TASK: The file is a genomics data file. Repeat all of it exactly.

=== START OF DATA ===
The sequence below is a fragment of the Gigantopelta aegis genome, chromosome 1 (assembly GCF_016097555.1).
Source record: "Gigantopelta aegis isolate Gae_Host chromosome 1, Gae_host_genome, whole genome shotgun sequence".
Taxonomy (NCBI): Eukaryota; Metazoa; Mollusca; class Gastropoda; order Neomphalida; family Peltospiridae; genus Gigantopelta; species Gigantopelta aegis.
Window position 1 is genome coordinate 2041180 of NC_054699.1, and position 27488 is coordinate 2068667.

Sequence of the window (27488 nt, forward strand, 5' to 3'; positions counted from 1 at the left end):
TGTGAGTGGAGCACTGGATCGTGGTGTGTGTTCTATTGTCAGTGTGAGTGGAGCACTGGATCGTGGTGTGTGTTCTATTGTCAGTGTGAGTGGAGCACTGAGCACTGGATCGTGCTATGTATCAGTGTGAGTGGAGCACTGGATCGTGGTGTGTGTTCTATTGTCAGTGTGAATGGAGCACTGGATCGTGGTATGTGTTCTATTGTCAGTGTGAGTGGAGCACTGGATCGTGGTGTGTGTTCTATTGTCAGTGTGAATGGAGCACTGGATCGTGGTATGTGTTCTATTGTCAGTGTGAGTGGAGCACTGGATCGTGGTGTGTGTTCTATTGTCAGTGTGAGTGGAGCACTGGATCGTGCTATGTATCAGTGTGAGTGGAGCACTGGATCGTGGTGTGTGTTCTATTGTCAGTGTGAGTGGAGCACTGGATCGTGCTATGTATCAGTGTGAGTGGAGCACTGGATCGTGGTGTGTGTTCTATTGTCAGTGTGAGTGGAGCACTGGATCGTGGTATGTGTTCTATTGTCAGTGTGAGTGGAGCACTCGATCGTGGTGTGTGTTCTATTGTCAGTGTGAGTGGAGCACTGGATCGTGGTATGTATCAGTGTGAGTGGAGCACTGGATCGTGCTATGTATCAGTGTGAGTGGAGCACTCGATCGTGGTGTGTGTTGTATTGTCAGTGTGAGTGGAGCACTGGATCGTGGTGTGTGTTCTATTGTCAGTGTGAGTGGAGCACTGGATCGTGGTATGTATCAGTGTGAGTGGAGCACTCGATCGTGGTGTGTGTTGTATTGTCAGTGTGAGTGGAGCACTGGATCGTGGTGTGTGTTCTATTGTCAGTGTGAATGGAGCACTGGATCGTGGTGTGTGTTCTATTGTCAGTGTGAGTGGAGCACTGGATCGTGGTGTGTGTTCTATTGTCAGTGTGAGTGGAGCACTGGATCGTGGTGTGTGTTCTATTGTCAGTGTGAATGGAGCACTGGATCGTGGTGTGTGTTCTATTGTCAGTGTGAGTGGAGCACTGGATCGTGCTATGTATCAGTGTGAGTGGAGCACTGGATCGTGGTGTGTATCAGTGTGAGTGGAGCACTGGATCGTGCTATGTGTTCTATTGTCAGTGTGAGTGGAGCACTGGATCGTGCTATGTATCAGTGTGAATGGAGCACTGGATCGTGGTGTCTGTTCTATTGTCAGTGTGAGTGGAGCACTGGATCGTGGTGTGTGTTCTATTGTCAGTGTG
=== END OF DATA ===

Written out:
The sequence below is a fragment of the Gigantopelta aegis genome, chromosome 1 (assembly GCF_016097555.1).
Source record: "Gigantopelta aegis isolate Gae_Host chromosome 1, Gae_host_genome, whole genome shotgun sequence".
Taxonomy (NCBI): Eukaryota; Metazoa; Mollusca; class Gastropoda; order Neomphalida; family Peltospiridae; genus Gigantopelta; species Gigantopelta aegis.
Window position 1 is genome coordinate 2041180 of NC_054699.1, and position 27488 is coordinate 2068667.

Sequence of the window (27488 nt, forward strand, 5' to 3'; positions counted from 1 at the left end):
TGTGAGTGGAGCACTGGATCGTGGTGTGTGTTCTATTGTCAGTGTGAGTGGAGCACTGGATCGTGGTGTGTGTTCTATTGTCAGTGTGAGTGGAGCACTGAGCACTGGATCGTGCTATGTATCAGTGTGAGTGGAGCACTGGATCGTGGTGTGTGTTCTATTGTCAGTGTGAATGGAGCACTGGATCGTGGTATGTGTTCTATTGTCAGTGTGAGTGGAGCACTGGATCGTGGTGTGTGTTCTATTGTCAGTGTGAATGGAGCACTGGATCGTGGTATGTGTTCTATTGTCAGTGTGAGTGGAGCACTGGATCGTGGTGTGTGTTCTATTGTCAGTGTGAGTGGAGCACTGGATCGTGCTATGTATCAGTGTGAGTGGAGCACTGGATCGTGGTGTGTGTTCTATTGTCAGTGTGAGTGGAGCACTGGATCGTGCTATGTATCAGTGTGAGTGGAGCACTGGATCGTGGTGTGTGTTCTATTGTCAGTGTGAGTGGAGCACTGGATCGTGGTATGTGTTCTATTGTCAGTGTGAGTGGAGCACTCGATCGTGGTGTGTGTTCTATTGTCAGTGTGAGTGGAGCACTGGATCGTGGTATGTATCAGTGTGAGTGGAGCACTGGATCGTGCTATGTATCAGTGTGAGTGGAGCACTCGATCGTGGTGTGTGTTGTATTGTCAGTGTGAGTGGAGCACTGGATCGTGGTGTGTGTTCTATTGTCAGTGTGAGTGGAGCACTGGATCGTGGTATGTATCAGTGTGAGTGGAGCACTCGATCGTGGTGTGTGTTGTATTGTCAGTGTGAGTGGAGCACTGGATCGTGGTGTGTGTTCTATTGTCAGTGTGAATGGAGCACTGGATCGTGGTGTGTGTTCTATTGTCAGTGTGAGTGGAGCACTGGATCGTGGTGTGTGTTCTATTGTCAGTGTGAGTGGAGCACTGGATCGTGGTGTGTGTTCTATTGTCAGTGTGAATGGAGCACTGGATCGTGGTGTGTGTTCTATTGTCAGTGTGAGTGGAGCACTGGATCGTGCTATGTATCAGTGTGAGTGGAGCACTGGATCGTGGTGTGTATCAGTGTGAGTGGAGCACTGGATCGTGCTATGTGTTCTATTGTCAGTGTGAGTGGAGCACTGGATCGTGCTATGTATCAGTGTGAATGGAGCACTGGATCGTGGTGTCTGTTCTATTGTCAGTGTGAGTGGAGCACTGGATCGTGGTGTGTGTTCTATTGTCAGTGTG